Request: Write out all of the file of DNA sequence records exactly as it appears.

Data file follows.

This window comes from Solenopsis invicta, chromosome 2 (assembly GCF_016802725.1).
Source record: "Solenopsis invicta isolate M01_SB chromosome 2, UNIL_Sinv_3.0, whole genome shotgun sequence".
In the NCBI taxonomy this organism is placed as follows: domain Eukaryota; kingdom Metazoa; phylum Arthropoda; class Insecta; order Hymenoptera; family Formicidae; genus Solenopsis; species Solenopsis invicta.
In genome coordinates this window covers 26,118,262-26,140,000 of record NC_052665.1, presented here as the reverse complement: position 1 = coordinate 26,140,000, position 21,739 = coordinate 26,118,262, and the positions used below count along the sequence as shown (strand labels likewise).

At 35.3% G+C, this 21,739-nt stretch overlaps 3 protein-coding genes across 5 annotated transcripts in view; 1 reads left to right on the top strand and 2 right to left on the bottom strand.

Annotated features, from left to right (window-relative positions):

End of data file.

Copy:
This window comes from Solenopsis invicta, chromosome 2 (assembly GCF_016802725.1).
Source record: "Solenopsis invicta isolate M01_SB chromosome 2, UNIL_Sinv_3.0, whole genome shotgun sequence".
In the NCBI taxonomy this organism is placed as follows: domain Eukaryota; kingdom Metazoa; phylum Arthropoda; class Insecta; order Hymenoptera; family Formicidae; genus Solenopsis; species Solenopsis invicta.
In genome coordinates this window covers 26,118,262-26,140,000 of record NC_052665.1, presented here as the reverse complement: position 1 = coordinate 26,140,000, position 21,739 = coordinate 26,118,262, and the positions used below count along the sequence as shown (strand labels likewise).

At 35.3% G+C, this 21,739-nt stretch overlaps 3 protein-coding genes across 5 annotated transcripts in view; 1 reads left to right on the top strand and 2 right to left on the bottom strand.

Annotated features, from left to right (window-relative positions):